When Carmen Fernholz made the transition from high school English instructor, drama teacher and wrestling coach to farmer, he didn’t give up teaching. He just moved to a bigger
According to an article written for the St. John’s University magazine (Carmen’s alma mater), Carmen awoke one morning in 1972 and told his wife, “I am going to buy a farm today!” That’s just what he did, purchasing the original 80 acres of the 400-plus he farms today. The next year, he began yet another transition, moving the farm toward organic farming. The seeds of that decision were planted in Carmen as a child.
“My parents had a subscription to Rodale Organic Gardening and Farming,” Carmen recalls. “Our garden was never sprayed. We ground our own wheat for flour, and we would flag out an acre of our wheat field that was never sprayed. So I was getting a subtle message about the use of chemicals.”
Though the uniform organic certification standards of today didn’t exist when he started, Carmen received his end-user organic certification in 1976. Over time, Carmen became recognized as one of the leading organic practitioners in Minnesota, ultimately serving for a decade as the organic research coordinator at the University of Minnesota’s Southwest Research and Outreach Center in Lamberton until retiring in early 2016.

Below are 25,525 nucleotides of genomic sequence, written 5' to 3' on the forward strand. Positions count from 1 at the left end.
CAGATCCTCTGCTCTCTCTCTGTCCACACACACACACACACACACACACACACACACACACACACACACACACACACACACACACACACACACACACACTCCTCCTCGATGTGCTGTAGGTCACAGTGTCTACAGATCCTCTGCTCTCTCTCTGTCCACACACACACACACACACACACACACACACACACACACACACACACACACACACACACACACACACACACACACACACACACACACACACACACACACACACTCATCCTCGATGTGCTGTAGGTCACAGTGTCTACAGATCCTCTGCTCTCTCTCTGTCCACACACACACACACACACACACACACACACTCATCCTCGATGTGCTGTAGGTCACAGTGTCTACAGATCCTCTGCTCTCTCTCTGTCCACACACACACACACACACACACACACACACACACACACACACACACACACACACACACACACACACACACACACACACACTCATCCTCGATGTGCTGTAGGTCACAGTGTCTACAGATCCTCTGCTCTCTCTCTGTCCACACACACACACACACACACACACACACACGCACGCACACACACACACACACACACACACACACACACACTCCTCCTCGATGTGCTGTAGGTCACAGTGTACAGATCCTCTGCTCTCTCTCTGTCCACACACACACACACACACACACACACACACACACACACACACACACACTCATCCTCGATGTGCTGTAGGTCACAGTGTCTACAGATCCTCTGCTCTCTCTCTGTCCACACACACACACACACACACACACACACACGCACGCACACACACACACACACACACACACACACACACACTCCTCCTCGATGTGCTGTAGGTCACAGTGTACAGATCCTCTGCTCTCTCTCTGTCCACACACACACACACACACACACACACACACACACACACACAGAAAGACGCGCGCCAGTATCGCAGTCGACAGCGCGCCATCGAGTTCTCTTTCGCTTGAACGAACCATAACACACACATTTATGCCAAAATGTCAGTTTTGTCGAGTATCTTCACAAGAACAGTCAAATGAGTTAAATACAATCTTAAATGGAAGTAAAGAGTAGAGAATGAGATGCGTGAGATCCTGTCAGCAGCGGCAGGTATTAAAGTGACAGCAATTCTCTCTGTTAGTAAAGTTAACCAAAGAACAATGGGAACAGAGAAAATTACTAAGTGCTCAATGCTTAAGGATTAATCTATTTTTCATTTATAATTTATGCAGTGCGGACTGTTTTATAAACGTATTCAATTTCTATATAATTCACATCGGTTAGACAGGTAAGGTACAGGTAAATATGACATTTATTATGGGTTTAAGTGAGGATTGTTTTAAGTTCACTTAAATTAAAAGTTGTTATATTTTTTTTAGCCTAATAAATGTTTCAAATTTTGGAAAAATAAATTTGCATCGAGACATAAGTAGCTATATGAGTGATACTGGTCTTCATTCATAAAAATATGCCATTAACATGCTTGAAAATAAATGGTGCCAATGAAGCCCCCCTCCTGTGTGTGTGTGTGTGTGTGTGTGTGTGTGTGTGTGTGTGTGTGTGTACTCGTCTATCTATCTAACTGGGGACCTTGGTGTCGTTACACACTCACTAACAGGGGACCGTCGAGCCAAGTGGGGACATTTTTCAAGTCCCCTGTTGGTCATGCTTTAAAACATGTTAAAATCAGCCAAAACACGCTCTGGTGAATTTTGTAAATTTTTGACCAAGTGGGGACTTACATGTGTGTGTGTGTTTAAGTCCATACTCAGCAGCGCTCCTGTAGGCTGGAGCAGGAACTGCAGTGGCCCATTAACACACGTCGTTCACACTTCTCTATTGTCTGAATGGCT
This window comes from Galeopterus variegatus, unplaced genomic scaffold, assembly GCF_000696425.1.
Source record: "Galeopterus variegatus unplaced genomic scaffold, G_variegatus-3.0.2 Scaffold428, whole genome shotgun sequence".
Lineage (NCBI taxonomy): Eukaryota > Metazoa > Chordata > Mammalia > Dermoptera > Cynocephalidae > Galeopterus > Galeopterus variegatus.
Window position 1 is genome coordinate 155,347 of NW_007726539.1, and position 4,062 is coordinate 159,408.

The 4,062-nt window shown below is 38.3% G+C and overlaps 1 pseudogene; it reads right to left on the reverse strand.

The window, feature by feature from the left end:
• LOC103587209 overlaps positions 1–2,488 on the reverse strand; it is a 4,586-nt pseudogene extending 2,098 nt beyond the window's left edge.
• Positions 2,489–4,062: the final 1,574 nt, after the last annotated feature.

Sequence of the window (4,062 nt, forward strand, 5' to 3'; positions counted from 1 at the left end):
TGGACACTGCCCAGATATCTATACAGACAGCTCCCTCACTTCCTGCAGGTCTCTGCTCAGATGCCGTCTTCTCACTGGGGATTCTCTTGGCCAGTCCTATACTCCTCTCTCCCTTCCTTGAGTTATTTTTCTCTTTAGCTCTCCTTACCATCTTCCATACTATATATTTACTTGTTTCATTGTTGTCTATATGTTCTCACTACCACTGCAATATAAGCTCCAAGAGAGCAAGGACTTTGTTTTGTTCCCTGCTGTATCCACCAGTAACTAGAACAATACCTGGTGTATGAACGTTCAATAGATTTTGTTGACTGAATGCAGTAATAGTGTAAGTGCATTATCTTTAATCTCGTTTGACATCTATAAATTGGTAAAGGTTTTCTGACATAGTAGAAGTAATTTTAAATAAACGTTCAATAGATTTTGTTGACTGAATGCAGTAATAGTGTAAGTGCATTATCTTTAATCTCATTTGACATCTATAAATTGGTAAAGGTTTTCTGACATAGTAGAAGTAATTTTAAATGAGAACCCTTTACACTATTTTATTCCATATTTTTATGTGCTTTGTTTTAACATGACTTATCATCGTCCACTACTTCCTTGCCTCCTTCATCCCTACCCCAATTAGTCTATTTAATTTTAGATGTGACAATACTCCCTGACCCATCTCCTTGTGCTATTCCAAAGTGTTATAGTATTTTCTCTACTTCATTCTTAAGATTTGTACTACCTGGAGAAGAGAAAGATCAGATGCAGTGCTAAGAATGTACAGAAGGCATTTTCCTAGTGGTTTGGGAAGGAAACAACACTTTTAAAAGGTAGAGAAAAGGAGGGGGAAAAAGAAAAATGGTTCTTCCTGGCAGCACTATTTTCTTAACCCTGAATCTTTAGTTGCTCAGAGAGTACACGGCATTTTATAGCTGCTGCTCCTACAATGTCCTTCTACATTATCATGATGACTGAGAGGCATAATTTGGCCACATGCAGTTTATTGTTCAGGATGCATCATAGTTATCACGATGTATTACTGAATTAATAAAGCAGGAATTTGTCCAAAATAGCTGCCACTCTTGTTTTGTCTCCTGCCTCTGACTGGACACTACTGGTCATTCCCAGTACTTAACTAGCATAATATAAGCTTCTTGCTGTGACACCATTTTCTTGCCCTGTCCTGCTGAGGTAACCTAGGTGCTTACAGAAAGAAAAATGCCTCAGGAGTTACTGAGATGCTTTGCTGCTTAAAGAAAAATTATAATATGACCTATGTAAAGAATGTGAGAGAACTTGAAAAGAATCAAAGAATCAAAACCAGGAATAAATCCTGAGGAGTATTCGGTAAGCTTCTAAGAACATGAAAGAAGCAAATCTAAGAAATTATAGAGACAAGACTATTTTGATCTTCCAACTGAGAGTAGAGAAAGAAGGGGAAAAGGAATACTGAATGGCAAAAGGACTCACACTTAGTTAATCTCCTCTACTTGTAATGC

“Because of that relationship, over the years the university had some of the same plots in their fields and in mine,” Carmen states. “It was good for them because I could give practical feedback. It was a great synergism that benefited both of us.”
That’s one reason you’ll always find a few cutting-edge organic crops in Carmen’s fields, like perennial wheatgrass (kernza) and pennycress. He’s also restored some land to its original prairie state and planted pollinator strips. Plus, he’s constantly refining his cropping practices to benefit the soil.
“It’s challenging to grow cover crops in a row-crop system here in Minnesota due to our short seasons. At this point, the only cover crop in use is what I underseed my small grains with—clover or alfalfa,” he says. “They serve the benefit of what we see with living cover, enhancing the soil microbes and tilth. But I’ve eliminated any tillage on my corn and soybean ground, and I use the crop residue as my cover for the winter months.”
A typical rotation for Carmen would be dried field peas, corn, soybeans and small grain. He will also underseed his small grain with alfalfa and leave the field in alfalfa for two additional seasons. “The more robust the rotation, the better it is for the soil,” he notes.
Carmen became acquainted with Mac Ehrhardt and Elia Romano through their mutual attendance at organic events, and has worked with Albert Lea Seed as a seed producer.
“I’ve known Mac and Elia for a number of years, and I raised organic seed barley for them this year,” Carmen states. “I see Albert Lea Seed as innovators, always looking to advance the seed industry. They continue to ratchet up their position as a growing, reliable source of organic seed, and they are also becoming a major player in the cover crop scene.”
Experienced organic farmers played an important role in getting Carmen started on the right track in organic production, and he is now in position to return the favor as he passes what he has learned—and continues to learn—on to the next generation. Once a teacher, always a teacher it appears.
Matt Helgeson of Albert Lea Seed, Carmen Fernholz and Matt Leavitt of Albert Lea Seed in a production field of Organic Pinnacle Barley.